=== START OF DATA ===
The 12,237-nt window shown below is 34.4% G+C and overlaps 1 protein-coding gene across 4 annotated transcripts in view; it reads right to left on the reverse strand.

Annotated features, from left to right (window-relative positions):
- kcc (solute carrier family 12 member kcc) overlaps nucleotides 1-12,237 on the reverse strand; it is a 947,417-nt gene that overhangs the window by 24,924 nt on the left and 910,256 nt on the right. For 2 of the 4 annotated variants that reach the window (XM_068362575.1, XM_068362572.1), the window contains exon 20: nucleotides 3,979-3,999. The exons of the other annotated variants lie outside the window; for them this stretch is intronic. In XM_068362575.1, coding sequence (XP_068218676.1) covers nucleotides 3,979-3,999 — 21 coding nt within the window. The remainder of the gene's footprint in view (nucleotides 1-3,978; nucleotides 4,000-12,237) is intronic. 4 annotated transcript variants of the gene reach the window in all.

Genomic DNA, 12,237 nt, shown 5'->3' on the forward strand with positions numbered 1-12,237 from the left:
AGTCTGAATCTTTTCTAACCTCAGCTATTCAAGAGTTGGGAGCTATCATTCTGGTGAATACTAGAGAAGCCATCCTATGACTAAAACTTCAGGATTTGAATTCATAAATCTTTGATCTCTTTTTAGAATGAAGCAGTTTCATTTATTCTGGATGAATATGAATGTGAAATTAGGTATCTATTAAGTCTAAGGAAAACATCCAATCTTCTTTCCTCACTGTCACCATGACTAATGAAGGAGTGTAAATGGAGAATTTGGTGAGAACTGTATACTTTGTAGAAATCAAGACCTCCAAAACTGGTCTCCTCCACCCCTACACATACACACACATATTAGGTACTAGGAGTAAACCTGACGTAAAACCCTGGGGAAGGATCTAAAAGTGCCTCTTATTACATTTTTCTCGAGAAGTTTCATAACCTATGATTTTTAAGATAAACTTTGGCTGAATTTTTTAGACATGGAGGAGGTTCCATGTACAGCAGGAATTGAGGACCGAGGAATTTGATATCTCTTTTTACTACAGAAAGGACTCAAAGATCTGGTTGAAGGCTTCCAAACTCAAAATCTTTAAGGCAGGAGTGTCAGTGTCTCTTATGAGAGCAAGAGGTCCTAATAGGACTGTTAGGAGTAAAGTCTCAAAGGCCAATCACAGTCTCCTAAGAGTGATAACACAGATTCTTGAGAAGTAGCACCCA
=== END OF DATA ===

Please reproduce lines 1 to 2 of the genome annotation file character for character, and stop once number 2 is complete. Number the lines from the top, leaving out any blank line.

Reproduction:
The 12,237-nt window shown below is 34.4% G+C and overlaps 1 protein-coding gene across 4 annotated transcripts in view; it reads right to left on the reverse strand.

Annotated features, from left to right (window-relative positions):